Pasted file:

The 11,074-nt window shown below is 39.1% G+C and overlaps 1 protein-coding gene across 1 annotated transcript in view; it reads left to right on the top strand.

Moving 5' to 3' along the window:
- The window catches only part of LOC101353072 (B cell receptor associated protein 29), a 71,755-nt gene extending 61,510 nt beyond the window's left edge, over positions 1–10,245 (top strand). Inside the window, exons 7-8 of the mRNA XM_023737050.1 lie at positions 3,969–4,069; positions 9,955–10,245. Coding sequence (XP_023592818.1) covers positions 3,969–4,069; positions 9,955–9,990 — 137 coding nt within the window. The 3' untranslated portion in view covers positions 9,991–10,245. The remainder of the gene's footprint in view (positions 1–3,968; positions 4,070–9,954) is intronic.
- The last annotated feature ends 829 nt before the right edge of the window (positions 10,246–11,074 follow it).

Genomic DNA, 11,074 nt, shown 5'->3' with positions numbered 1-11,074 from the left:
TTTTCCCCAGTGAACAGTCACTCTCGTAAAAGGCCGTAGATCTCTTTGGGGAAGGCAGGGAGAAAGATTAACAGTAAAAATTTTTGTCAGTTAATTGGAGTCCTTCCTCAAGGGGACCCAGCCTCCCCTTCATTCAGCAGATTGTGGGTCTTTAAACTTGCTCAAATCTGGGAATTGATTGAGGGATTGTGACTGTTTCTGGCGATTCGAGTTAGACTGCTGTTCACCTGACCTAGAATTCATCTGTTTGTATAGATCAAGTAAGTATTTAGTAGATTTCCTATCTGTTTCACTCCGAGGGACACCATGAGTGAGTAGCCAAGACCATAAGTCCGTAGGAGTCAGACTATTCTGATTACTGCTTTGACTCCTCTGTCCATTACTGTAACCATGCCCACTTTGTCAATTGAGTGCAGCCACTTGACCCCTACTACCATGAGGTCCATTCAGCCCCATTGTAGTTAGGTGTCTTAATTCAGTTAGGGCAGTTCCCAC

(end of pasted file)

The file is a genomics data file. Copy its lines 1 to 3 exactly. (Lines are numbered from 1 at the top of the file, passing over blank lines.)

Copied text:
The 11,074-nt window shown below is 39.1% G+C and overlaps 1 protein-coding gene across 1 annotated transcript in view; it reads left to right on the top strand.

Moving 5' to 3' along the window:
- The window catches only part of LOC101353072 (B cell receptor associated protein 29), a 71,755-nt gene extending 61,510 nt beyond the window's left edge, over positions 1–10,245 (top strand). Inside the window, exons 7-8 of the mRNA XM_023737050.1 lie at positions 3,969–4,069; positions 9,955–10,245. Coding sequence (XP_023592818.1) covers positions 3,969–4,069; positions 9,955–9,990 — 137 coding nt within the window. The 3' untranslated portion in view covers positions 9,991–10,245. The remainder of the gene's footprint in view (positions 1–3,968; positions 4,070–9,954) is intronic.